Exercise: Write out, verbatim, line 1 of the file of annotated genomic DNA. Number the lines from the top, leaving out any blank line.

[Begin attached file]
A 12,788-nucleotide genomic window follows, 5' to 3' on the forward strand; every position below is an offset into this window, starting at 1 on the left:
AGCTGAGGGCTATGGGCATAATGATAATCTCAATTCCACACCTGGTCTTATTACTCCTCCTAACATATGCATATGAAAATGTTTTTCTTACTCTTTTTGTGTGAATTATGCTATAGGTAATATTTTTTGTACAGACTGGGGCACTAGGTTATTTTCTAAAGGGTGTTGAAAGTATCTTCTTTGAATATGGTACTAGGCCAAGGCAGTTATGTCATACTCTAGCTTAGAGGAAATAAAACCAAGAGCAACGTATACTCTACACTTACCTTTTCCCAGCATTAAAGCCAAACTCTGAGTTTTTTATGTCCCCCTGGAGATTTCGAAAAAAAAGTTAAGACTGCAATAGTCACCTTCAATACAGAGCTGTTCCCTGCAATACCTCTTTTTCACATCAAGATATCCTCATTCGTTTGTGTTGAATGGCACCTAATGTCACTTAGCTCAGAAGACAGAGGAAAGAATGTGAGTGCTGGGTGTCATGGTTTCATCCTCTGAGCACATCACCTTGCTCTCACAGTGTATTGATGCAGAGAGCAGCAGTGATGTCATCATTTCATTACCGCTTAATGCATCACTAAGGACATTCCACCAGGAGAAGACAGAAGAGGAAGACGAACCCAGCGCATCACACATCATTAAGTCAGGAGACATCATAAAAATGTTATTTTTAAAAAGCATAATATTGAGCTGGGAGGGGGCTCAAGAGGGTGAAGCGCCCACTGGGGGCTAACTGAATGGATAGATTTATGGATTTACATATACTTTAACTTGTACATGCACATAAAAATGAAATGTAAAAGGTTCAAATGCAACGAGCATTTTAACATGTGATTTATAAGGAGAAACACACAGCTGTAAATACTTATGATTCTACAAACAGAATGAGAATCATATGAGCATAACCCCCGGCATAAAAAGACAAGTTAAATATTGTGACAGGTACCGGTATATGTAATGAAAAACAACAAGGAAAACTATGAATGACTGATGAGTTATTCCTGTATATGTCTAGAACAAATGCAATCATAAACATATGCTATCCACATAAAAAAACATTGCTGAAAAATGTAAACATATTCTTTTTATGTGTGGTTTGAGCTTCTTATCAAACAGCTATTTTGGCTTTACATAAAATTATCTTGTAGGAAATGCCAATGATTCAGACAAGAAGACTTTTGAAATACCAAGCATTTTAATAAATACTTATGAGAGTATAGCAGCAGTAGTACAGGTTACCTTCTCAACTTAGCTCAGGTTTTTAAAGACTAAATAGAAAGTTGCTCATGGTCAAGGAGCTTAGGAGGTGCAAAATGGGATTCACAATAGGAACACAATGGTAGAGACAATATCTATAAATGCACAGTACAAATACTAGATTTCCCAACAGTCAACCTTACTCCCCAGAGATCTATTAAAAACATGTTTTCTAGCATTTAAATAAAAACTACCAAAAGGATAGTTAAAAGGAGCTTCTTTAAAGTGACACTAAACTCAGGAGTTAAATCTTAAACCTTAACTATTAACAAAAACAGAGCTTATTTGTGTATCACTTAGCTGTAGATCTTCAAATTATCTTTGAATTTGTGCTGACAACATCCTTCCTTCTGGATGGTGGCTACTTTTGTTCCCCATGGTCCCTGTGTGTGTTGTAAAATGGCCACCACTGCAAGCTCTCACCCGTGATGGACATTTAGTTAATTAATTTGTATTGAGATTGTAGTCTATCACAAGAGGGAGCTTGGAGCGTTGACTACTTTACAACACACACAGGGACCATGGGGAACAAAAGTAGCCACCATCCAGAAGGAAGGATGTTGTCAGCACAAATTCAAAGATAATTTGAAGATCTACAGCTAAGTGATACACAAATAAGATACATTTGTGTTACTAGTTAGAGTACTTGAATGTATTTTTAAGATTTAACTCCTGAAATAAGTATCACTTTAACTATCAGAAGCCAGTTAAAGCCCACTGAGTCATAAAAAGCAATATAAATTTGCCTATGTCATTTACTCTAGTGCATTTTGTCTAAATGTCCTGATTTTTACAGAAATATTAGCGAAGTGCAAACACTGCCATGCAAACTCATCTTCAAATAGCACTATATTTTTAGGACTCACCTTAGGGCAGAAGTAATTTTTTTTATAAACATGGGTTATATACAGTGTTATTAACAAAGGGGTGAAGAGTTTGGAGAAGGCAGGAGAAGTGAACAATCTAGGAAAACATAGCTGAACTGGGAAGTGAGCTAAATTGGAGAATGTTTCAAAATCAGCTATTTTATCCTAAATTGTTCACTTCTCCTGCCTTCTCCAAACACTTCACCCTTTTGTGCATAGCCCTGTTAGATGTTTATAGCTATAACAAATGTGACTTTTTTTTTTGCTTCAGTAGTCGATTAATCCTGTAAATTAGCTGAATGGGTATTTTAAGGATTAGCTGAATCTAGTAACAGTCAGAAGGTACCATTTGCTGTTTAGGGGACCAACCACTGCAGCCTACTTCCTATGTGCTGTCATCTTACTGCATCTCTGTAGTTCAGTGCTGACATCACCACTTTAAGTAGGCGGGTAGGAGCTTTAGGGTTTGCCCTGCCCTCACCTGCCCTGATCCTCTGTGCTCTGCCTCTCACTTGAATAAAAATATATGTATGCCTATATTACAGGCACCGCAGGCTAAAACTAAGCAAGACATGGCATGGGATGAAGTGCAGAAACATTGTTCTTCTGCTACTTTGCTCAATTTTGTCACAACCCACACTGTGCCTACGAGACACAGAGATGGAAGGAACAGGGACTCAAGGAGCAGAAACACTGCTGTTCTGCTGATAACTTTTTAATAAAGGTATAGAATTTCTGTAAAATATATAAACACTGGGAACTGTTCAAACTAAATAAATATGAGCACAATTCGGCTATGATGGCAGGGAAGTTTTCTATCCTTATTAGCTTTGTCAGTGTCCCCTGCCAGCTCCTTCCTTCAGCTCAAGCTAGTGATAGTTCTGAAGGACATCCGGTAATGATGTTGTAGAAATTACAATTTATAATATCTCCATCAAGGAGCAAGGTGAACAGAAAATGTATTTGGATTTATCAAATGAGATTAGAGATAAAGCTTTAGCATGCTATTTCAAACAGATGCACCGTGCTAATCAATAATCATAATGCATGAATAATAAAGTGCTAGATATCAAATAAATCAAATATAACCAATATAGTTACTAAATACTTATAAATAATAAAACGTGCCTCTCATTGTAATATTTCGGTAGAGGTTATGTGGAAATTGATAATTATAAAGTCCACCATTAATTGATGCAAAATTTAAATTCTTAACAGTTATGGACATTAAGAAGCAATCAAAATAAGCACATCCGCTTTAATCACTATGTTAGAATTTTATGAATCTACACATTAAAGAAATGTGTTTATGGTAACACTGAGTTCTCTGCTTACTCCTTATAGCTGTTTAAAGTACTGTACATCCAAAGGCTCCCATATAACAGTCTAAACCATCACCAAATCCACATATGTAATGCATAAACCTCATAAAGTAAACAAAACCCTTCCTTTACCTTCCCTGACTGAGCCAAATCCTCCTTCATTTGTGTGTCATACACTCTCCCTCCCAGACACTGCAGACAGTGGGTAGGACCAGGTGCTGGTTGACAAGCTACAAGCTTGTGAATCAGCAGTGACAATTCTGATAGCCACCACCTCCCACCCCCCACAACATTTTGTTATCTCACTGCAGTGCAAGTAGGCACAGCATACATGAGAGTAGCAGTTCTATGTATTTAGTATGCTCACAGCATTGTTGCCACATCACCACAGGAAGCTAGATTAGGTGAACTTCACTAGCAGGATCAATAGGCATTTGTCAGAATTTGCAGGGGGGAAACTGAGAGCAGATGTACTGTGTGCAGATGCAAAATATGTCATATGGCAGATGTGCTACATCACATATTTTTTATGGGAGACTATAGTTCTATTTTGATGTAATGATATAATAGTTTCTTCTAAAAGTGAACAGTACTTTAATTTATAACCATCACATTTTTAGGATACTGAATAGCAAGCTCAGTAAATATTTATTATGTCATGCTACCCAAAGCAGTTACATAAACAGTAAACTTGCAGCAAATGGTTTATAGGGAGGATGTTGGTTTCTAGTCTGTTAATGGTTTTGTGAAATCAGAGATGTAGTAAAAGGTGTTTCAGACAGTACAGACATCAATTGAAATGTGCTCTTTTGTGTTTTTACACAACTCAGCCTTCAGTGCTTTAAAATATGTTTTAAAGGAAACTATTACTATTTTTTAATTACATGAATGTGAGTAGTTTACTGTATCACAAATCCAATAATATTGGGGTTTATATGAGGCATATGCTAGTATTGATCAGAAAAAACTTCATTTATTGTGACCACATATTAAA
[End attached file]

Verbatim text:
A 12,788-nucleotide genomic window follows, 5' to 3' on the forward strand; every position below is an offset into this window, starting at 1 on the left: